All these machines will be displayed by Karl Mayer at ITMA ASIA + CITME, June 16 to 20, 2014. In addition visitors can also get to see the dye trough Variobox and model of the indigo dye-sizing machine Indig-O-Matic. The warp preparation unit will be presented as a competent full-range supplier of the denim technology.


Pakistan's upcoming Union Budget will have relief for the textile sector. The Ministry of Textile wants the restoration of zero-rated sales tax regime for the sector. Pakistan feels the rising labor cost in neighboring countries, including India and Bangladesh, will provide it an edge. In 2005, the no-payment no-refund system was introduced and it not only generated much revenue but stopped fake refunds. Textile exporters have been assured their pending sales tax refund claims will be cleared soon.

Exporters say they are facing a liquidity crunch. They recommend that all refunds should be reimbursed to exporters at the time of export proceeds realization, separate status and top priority be given to export-oriented industries in the supply of power and gas as well as water, and that the textile policy be implemented in letter and spirit.

There is a proposal to transfer the Export Development Fund, which is received from the textile sector, to the ministry of textiles so that it could be spent on research and development. The Ministry of Textiles wants the sector to develop more value-added textile products, which will enable it to tap the international market.

The Society of Dyers and Colorists (SDC) has given this year's innovation award to Novozymes for its Combi process. Novozymes is a biotech company with a strong focus on enzyme production. Its bio solutions enable everything from the removal of trans fats in food to advancements in renewable energy sources.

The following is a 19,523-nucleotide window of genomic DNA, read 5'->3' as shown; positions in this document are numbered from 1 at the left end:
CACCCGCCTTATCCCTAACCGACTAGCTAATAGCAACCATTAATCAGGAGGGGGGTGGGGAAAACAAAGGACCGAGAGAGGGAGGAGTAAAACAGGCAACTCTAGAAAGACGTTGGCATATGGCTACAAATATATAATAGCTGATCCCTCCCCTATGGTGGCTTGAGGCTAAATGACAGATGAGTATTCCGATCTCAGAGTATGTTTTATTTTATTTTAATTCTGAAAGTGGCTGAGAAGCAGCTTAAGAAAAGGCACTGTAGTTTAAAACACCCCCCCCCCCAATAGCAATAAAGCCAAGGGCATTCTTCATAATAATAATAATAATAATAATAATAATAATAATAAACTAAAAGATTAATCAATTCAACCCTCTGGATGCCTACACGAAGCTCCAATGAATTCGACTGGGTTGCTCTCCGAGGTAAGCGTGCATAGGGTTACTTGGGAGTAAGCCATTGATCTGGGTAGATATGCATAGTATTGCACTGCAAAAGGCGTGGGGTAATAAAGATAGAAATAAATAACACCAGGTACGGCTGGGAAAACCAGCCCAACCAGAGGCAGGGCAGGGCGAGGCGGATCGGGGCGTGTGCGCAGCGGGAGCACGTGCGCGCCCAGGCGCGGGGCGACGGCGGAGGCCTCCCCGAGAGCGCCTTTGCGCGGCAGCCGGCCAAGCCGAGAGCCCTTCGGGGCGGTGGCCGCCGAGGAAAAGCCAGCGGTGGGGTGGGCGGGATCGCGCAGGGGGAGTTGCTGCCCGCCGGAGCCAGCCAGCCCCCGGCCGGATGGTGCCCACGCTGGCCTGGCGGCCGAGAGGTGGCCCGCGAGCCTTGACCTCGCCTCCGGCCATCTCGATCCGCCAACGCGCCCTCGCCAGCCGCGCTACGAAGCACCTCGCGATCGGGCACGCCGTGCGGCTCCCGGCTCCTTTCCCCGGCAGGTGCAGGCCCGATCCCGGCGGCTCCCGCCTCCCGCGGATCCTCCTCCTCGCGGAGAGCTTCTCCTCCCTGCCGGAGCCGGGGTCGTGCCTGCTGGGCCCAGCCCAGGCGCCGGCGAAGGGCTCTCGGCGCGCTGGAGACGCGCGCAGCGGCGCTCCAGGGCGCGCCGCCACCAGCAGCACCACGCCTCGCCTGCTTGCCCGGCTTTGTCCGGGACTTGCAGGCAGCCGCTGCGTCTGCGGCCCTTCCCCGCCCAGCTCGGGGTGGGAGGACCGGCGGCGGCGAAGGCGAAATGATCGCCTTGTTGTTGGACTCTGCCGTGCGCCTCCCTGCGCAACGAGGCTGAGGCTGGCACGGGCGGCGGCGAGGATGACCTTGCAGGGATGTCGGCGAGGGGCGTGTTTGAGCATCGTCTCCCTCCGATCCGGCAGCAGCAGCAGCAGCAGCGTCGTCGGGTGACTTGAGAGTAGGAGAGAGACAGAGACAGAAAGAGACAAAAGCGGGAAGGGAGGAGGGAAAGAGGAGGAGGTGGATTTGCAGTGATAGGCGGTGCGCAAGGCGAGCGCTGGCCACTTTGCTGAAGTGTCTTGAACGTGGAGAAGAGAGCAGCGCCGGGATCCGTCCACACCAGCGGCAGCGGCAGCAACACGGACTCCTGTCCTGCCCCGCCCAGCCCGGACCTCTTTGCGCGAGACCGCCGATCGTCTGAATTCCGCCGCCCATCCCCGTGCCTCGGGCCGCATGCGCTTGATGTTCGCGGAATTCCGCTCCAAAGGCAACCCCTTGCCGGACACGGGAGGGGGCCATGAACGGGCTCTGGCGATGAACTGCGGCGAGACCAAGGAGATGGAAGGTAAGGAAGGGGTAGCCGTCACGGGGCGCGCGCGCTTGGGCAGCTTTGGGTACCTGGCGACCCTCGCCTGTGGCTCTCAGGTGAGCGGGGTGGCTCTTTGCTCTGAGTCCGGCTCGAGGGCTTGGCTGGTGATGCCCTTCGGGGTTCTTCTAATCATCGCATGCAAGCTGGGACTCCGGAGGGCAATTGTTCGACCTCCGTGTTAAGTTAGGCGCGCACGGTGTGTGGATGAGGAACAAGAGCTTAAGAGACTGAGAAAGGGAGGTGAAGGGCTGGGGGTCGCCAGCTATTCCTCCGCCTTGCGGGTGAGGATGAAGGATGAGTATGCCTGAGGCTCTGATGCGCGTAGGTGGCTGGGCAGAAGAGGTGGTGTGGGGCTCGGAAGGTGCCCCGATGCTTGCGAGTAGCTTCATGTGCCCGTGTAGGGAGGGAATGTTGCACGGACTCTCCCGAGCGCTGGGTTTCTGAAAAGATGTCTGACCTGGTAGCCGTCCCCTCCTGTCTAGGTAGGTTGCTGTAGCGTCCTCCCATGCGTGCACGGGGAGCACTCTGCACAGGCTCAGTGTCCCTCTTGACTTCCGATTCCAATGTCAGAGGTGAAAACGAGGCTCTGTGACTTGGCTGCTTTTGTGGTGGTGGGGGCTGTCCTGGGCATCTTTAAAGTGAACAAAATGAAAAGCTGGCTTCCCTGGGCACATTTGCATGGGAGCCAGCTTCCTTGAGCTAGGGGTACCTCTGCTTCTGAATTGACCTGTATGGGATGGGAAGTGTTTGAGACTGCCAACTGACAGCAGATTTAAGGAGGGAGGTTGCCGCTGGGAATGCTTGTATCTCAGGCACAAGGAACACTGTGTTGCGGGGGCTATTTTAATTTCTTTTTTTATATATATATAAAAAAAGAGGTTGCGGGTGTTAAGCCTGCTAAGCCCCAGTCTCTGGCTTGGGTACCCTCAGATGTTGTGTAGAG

The Combi process is an innovative solution that uses neutral cellulases rather than acidic cellulases, making it possible for textile manufacturers to combine the biopolishing and bleach clean-up process ( the removal of residual hydrogen peroxide) in the dyeing step, and in turn, saving time, energy, water consumption and ultimately costs when compared to traditional processing.

Combi creates better quality and more durable textiles. Through eliminating the formation of fuzz and pills on fabrics during the dyeing process, consumers can keep clothes looking newer for longer after repeated wash and wear. Novozymes’ innovative solutions have helped textile manufacturers create more durable and high quality textiles for over 60 years. With sustainability continuously growing in importance, Novozymes’ effective biosolutions can help manufacturers create exceptional fabrics that stand out while achieving their sustainability goals.

SDC is the world’s leading educational charity dedicated to advancing the science and technology of color worldwide.


The 5th edition of Tissu Premier Collections, held on May 14 and 15, 2014 at Lille Grand Palais saw 1,797 visitors including buyers, stylists and product managers. Features like new distinct areas grouping exhibitors by sector (fabrics, textiles accessories, textile, design, ready-to-wear and fashion accessories) and a homogenous, easy-to-navigate hall areas were focal points of the event. The show’s compact and condensed presentation of winter 14/15 updates reinforced the practical, B2B-orientated nature of the Tissu Premier Collections.